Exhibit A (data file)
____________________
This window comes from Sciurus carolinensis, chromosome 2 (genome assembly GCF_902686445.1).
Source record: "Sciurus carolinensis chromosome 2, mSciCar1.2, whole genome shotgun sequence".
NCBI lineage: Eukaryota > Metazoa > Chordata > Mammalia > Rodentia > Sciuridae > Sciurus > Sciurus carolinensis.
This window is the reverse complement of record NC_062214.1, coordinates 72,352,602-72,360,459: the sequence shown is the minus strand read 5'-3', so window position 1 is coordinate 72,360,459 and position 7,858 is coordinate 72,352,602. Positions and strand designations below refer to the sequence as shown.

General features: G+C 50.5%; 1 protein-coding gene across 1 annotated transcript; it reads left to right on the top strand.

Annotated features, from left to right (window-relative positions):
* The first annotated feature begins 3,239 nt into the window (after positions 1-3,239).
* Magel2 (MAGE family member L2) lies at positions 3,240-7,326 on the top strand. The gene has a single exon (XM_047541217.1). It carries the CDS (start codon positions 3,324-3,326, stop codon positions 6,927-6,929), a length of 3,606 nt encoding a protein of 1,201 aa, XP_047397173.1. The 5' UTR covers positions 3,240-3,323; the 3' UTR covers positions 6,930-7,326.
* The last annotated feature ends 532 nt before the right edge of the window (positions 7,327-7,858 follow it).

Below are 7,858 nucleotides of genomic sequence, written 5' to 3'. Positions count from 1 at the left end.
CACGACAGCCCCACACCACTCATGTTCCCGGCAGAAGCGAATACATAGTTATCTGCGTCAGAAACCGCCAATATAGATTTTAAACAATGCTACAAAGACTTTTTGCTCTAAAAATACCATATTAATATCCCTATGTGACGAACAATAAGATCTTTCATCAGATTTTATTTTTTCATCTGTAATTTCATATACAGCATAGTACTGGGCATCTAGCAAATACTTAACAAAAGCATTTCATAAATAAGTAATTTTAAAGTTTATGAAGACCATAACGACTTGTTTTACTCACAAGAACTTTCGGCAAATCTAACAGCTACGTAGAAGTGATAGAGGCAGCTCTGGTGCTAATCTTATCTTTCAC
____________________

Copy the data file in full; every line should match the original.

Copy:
This window comes from Sciurus carolinensis, chromosome 2 (genome assembly GCF_902686445.1).
Source record: "Sciurus carolinensis chromosome 2, mSciCar1.2, whole genome shotgun sequence".
NCBI lineage: Eukaryota > Metazoa > Chordata > Mammalia > Rodentia > Sciuridae > Sciurus > Sciurus carolinensis.
This window is the reverse complement of record NC_062214.1, coordinates 72,352,602-72,360,459: the sequence shown is the minus strand read 5'-3', so window position 1 is coordinate 72,360,459 and position 7,858 is coordinate 72,352,602. Positions and strand designations below refer to the sequence as shown.

General features: G+C 50.5%; 1 protein-coding gene across 1 annotated transcript; it reads left to right on the top strand.

Annotated features, from left to right (window-relative positions):
* The first annotated feature begins 3,239 nt into the window (after positions 1-3,239).
* Magel2 (MAGE family member L2) lies at positions 3,240-7,326 on the top strand. The gene has a single exon (XM_047541217.1). It carries the CDS (start codon positions 3,324-3,326, stop codon positions 6,927-6,929), a length of 3,606 nt encoding a protein of 1,201 aa, XP_047397173.1. The 5' UTR covers positions 3,240-3,323; the 3' UTR covers positions 6,930-7,326.
* The last annotated feature ends 532 nt before the right edge of the window (positions 7,327-7,858 follow it).

Below are 7,858 nucleotides of genomic sequence, written 5' to 3'. Positions count from 1 at the left end.
CACGACAGCCCCACACCACTCATGTTCCCGGCAGAAGCGAATACATAGTTATCTGCGTCAGAAACCGCCAATATAGATTTTAAACAATGCTACAAAGACTTTTTGCTCTAAAAATACCATATTAATATCCCTATGTGACGAACAATAAGATCTTTCATCAGATTTTATTTTTTCATCTGTAATTTCATATACAGCATAGTACTGGGCATCTAGCAAATACTTAACAAAAGCATTTCATAAATAAGTAATTTTAAAGTTTATGAAGACCATAACGACTTGTTTTACTCACAAGAACTTTCGGCAAATCTAACAGCTACGTAGAAGTGATAGAGGCAGCTCTGGTGCTAATCTTATCTTTCAC